Durban - Political analysts have painted a grim picture of the ANC in KwaZulu-Natal with one saying divisions had become irreversible.
The party’s biggest province is split between a faction aligned to former premier Zweli Mkhize, now treasurer-general, and a powerful figure in the province, and those supporting Nkosazana Dlamini Zuma, President Jacob Zuma’s ex-wife to become president.
Mkhize, who has come a long way with Zuma politically, was believed to have switched loyalties and was now backing Deputy President Cyril Ramaphosa for president, a claim he has rebuffed. Talk within the party was that Mkhize was eyeing a deputy president position in the Ramaphosa bloc.
The president, without mentioning any names, said he preferred a woman candidate to succeed him. This has been perceived in many quarters as his endorsement of Dlamini-Zuma.
With less than eight months to go before the national elective conference in December, insiders say KZN has become a battleground for party heavyweights. “They are leaving nothing to chance. They are vigorously mobilising on the ground,” said an ANC senior member.
Analyst Thabani Khumalo put the blame for the divisions in KZN, squarely at the door of Zuma. Khumalo said KZN lobbied vigorously for Zuma building up to the stormy Polokwane conference in 2007, where he dislodged then President Thabo Mbeki. Since then, Zuma has enjoyed massive support in KZN.
But he now seems to be losing the grip he once held in the province. “Zuma failed to safeguard the unity of the province and the province will never be united again. The divisions are here to stay,” Khumalo said. In an unprecedented move, Mkhize last week publicly criticised Zuma after he dropped Pravin Gordhan and Mcebisi Jonas from his cabinet.
Zuma, whose term ends in December as party president and 2019 as the country’s, faces growing revolt within and outside the party . “When disciplined comrades break ranks you know that things are boiling up internally,” said Khumalo. The divisions in KZN, once dubbed the kingmaker in conferences, will dent Zuma’s campaign and that of his preferred candidate.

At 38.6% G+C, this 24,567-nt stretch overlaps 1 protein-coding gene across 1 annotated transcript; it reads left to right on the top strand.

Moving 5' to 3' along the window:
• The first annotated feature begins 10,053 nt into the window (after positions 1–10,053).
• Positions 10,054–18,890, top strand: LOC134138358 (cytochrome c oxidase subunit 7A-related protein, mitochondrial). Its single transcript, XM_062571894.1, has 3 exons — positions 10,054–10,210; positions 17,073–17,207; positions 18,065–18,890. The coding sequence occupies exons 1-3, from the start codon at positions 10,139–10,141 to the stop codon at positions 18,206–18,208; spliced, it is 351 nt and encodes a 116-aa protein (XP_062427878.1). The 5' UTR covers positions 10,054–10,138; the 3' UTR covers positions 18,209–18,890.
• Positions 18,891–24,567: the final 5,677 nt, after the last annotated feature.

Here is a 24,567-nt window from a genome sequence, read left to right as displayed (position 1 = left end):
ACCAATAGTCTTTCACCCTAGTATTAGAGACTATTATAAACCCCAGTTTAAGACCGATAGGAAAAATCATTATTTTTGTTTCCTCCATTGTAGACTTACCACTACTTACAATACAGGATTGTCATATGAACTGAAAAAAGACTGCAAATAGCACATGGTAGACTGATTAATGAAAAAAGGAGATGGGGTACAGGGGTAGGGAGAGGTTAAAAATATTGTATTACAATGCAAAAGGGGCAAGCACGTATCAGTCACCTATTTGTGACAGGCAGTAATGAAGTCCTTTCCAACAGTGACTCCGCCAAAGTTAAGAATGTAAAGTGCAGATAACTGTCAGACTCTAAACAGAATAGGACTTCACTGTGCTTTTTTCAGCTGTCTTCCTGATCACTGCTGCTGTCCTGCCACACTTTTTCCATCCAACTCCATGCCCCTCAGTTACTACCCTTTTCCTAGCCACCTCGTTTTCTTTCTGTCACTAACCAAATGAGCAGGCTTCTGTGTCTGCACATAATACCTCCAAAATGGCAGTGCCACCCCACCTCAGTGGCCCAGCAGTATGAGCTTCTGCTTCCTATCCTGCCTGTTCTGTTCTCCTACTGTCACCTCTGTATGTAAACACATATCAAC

Zuma was pinning his hopes on his diehard ally, provincial chairman Sihle Zikalala to galvanise the province to rally behind his candidate, said another ANC KZN member. However, this could be a litmus test for Zikalala as he was at the centre of the disputed provincial elective conference, held in 2015, in which he defeated former chairman and Premier Senzo Mchunu.
Aggrieved, Mchunu’s supporters approached courts as they believed that the results were rigged. The case has been postponed three times. An ANC national executive committee member warned that “this might backfire for Zikalala and the Dlamini Zuma faction if the court rules in favour of the applicants. The provincial leadership structure will be nullified and that will be a big blow.”
The outcome of the case could change the party set-up, he said. The matter is set down for August. Mkhize, who served as provincial chairman for two terms(six years), was making inroads among Mchunu’s aggrieved supporters who threw their weight behind anyone challenging Zuma’s candidate, said one of Mchunu’s staunch allies.
Asked how the party could remedy the situation, Khumalo said, “They can’t do anything now the damage is done.” Another analyst, Bheki Mngomezulu, agreed. “The manner in which things have been done in the ANC is a recipe for disaster. If the leaders want to see the ANC alive they must act swiftly against divisions.” It remains to be seen whether Zuma will be able to win the confidence of his comrades in KZN who were instrumental in elevating him to the highest office.